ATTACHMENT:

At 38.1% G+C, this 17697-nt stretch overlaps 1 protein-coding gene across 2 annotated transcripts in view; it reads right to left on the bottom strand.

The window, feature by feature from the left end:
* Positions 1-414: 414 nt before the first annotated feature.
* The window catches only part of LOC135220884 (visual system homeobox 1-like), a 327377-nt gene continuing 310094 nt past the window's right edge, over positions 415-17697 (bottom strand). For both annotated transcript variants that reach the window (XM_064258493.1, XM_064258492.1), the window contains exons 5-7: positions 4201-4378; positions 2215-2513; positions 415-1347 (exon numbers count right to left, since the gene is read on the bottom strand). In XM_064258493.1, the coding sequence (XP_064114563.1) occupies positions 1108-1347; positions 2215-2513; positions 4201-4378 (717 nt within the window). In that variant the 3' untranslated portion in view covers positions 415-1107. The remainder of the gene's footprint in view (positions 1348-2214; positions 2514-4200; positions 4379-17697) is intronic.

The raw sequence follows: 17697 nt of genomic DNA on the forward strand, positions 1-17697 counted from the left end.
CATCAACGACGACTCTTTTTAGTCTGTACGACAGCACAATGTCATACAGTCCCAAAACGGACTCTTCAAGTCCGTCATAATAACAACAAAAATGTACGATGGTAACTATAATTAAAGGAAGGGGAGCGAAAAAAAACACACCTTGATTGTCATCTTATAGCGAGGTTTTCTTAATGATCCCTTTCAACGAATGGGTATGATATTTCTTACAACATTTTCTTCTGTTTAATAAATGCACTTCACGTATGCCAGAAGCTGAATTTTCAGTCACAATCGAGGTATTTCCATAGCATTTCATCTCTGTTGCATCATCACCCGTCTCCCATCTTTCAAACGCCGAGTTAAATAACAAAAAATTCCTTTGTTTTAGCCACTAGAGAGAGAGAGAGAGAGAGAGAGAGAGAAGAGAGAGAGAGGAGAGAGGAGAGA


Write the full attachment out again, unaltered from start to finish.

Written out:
At 38.1% G+C, this 17697-nt stretch overlaps 1 protein-coding gene across 2 annotated transcripts in view; it reads right to left on the bottom strand.

The window, feature by feature from the left end:
* Positions 1-414: 414 nt before the first annotated feature.
* The window catches only part of LOC135220884 (visual system homeobox 1-like), a 327377-nt gene continuing 310094 nt past the window's right edge, over positions 415-17697 (bottom strand). For both annotated transcript variants that reach the window (XM_064258493.1, XM_064258492.1), the window contains exons 5-7: positions 4201-4378; positions 2215-2513; positions 415-1347 (exon numbers count right to left, since the gene is read on the bottom strand). In XM_064258493.1, the coding sequence (XP_064114563.1) occupies positions 1108-1347; positions 2215-2513; positions 4201-4378 (717 nt within the window). In that variant the 3' untranslated portion in view covers positions 415-1107. The remainder of the gene's footprint in view (positions 1348-2214; positions 2514-4200; positions 4379-17697) is intronic.

The raw sequence follows: 17697 nt of genomic DNA on the forward strand, positions 1-17697 counted from the left end.
CATCAACGACGACTCTTTTTAGTCTGTACGACAGCACAATGTCATACAGTCCCAAAACGGACTCTTCAAGTCCGTCATAATAACAACAAAAATGTACGATGGTAACTATAATTAAAGGAAGGGGAGCGAAAAAAAACACACCTTGATTGTCATCTTATAGCGAGGTTTTCTTAATGATCCCTTTCAACGAATGGGTATGATATTTCTTACAACATTTTCTTCTGTTTAATAAATGCACTTCACGTATGCCAGAAGCTGAATTTTCAGTCACAATCGAGGTATTTCCATAGCATTTCATCTCTGTTGCATCATCACCCGTCTCCCATCTTTCAAACGCCGAGTTAAATAACAAAAAATTCCTTTGTTTTAGCCACTAGAGAGAGAGAGAGAGAGAGAGAGAGAGAAGAGAGAGAGAGGAGAGAGGAGAGA